*A clarification has been added to this post–see below
It’s Thursday morning in Australia, and I’ve just arrived in Brisbane after a red-eye from Perth, with a week left to go on my tour Down Under. Of course I’m backed up on things I need to write about, and hope to have some down time soon to pull stuff together. (I only post on here from Monday to Wednesday, because Professor Racaniello posts from Thursday to Sunday. I’m doing this post now from the Brisbane airport so I can get it up before Wednesday ends in New York.)
Steven Lubet is the Williams Memorial Professor at Northwestern University Pritzker School of Law, where he specializes in professional responsibility and ethics.
When last we encountered Prof. Michael Sharpe, he was giving a secret speech about ME/CFS at Oxford University’s St Cross College. Titled a “Special Ethics Seminar,” Sharpe’s presentation was closed to the public, in contrast to similar lectures in the same series, and neither Sharpe nor the college administrators responded to my request for information about his subject matter. Based on the posted abstract, however, we do know that Sharpe compared his critics – meaning those who reject the PACE trial’s biopsychosocial theory of ME/CFS – to climate change deniers, while complaining about what he called “the coordinated harassment of researchers.”
For those not yet sick of my voice, here are two more chances to hear me reiterate variations of my message:
On Monday morning, I was interviewed in Perth for the radio show Mornings with Gareth Parker, on the 6PR882 Talk Radio network. (Never mind that the description in the link below identifies me as being from Berkley University.)
And last Wednesday, before flying from Adelaide to Perth, I was interviewed for a podcast on Radio Adelaide, along with long-time ME/CFS patients Penelope McMillan and Tania Emms.* [Corrected 4/18/2018 from “Emma”] The podcast was posted on Sunday.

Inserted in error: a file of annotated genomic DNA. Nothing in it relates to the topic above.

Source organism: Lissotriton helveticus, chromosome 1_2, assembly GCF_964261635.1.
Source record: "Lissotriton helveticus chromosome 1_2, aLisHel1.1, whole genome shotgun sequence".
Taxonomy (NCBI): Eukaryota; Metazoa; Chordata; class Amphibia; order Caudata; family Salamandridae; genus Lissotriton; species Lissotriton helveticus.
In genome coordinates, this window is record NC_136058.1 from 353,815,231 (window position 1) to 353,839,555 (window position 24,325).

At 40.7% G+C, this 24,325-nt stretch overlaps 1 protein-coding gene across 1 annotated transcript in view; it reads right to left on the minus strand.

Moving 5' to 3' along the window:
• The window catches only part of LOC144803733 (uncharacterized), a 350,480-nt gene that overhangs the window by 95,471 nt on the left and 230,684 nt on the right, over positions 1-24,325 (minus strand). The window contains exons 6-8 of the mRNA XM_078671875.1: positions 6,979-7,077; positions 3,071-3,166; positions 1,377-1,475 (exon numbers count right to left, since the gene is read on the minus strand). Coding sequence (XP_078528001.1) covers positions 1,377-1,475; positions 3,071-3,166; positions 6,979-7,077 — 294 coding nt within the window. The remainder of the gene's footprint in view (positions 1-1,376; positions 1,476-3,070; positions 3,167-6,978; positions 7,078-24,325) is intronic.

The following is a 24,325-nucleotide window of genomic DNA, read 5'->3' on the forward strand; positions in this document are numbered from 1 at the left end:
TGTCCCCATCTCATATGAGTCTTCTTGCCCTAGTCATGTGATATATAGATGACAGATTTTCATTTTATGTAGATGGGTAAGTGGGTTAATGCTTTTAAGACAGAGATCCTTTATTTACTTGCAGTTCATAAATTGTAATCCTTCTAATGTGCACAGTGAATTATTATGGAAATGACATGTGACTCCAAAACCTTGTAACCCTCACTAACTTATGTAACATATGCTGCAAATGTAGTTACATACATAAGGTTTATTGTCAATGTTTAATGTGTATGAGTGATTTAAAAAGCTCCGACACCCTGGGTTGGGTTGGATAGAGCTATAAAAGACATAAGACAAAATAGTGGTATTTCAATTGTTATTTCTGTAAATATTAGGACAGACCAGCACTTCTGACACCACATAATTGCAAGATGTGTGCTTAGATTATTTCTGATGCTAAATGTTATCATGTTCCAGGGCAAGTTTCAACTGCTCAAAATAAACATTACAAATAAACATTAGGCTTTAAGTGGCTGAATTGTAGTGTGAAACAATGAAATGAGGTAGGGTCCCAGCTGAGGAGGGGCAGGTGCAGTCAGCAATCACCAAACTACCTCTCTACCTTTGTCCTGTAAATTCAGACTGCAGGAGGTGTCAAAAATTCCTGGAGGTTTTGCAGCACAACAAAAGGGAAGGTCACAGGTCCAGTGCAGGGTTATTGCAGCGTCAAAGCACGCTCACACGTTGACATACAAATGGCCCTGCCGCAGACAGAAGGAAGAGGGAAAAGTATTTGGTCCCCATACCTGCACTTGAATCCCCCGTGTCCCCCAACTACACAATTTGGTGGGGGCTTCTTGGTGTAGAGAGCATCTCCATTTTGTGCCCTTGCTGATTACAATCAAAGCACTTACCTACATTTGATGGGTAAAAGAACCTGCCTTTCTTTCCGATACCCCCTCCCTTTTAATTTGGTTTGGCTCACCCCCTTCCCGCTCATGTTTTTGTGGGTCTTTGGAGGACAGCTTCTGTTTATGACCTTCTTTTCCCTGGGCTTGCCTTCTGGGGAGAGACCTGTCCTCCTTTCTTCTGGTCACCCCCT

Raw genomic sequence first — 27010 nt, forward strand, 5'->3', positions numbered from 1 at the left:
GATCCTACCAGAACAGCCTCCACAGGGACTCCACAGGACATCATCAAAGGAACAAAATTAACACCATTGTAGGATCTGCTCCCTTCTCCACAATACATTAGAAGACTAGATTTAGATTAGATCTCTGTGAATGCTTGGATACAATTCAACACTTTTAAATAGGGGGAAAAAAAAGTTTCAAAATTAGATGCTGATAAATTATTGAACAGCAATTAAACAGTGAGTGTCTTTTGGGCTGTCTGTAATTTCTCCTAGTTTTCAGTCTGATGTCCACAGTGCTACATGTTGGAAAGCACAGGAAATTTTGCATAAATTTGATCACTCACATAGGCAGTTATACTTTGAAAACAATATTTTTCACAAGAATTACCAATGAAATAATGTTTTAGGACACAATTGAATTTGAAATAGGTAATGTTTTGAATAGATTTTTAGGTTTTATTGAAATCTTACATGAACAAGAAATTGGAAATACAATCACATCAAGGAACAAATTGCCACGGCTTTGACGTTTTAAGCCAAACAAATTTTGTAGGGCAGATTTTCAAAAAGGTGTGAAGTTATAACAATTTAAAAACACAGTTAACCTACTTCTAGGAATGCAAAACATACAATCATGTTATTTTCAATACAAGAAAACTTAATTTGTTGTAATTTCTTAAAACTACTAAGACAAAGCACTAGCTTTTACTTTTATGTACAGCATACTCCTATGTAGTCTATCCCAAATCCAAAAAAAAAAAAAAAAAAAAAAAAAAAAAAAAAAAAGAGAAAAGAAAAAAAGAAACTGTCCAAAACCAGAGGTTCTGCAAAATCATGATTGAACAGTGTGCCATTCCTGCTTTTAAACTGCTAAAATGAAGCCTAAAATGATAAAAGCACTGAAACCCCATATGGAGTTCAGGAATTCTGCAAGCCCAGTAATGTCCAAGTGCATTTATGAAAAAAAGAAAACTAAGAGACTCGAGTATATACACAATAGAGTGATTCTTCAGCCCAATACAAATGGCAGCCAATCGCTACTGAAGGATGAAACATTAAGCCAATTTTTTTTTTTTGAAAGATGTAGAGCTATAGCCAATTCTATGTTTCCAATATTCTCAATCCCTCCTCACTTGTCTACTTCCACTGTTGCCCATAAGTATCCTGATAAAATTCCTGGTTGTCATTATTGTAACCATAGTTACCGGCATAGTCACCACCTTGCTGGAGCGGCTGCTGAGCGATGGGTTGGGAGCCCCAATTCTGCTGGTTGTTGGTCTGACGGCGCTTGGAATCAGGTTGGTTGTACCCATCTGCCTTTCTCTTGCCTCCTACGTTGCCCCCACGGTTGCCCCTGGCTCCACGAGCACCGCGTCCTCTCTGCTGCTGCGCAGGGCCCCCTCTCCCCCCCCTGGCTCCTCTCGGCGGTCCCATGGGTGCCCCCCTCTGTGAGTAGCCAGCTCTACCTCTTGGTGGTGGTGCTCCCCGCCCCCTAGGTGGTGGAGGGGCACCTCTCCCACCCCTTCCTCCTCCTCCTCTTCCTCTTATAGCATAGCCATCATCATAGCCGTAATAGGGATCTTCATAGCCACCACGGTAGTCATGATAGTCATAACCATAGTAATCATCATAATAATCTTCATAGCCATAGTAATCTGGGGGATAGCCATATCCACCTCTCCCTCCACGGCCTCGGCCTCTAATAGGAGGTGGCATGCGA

Please join us and show your support for science in Washington Square Park from 9 AM on Saturday, 14 April. There will be a series of short talks starting at 10 AM, and at noon we will all march downtown to Zuccotti Park. I’ll be wearing a This Week in Virology t-shirt.
Last week, I spent three days in Hobart, on the island of Tasmania. Besides strolling around looking for cafes where I could drink decent coffee and write, my main work-related activity was giving a talk at Menzies Institute for Medical Research, part of the University of Tasmania. About 40 people attended, a quarter or so of them medical professionals and the rest patients and carers.
The TWiV team reveals that recent mumps virus outbreaks in the US are due to waning vaccine efficacy, and an intranasally delivered small interfering RNA that controls West Nile infection in the brain.
The National Institutes of Health is the major funding agency for biomedical research in the United States. Nevertheless, there are shocking disparities in grant awards for investigators according to race, gender, age, institution, and state. Such unbalanced allocations must be corrected as they do not encourage the varied perspectives, creative ideas and experimental approaches that are needed for a strong research enterprise.
SBS, a national TV network in Australian, featured a 12-minute segment last night on a show called The Feed. It was already in the works when I got here, so my visit was timely. I didn’t expect to cry during my interview, but, well, I did. As a journalist, I immediately knew that moment would be featured in the segment. It’s a compelling and heartbreaking look at the difficulties people here confront in obtaining the benefits and support they need to manage their lives as best as possible, given their severe disabilities.
If you want to support my efforts to expose the neglect and abuse people with ME (or CFS, or ME/CFS, or CFS/ME) have experienced in countries around the world, please consider supporting my current crowdfunding campaign on Berkeley’s platform. The money is going to support my reporting project for another year–from July, 2018, through June, 2019.
As of now, I have reached 30% of my goal, thanks to 268 generous donors. During last year’s crowdfunding, I received 1008 donations; it would be fantastic to surpass that total. No gift is too small. Please help me maintain the momentum!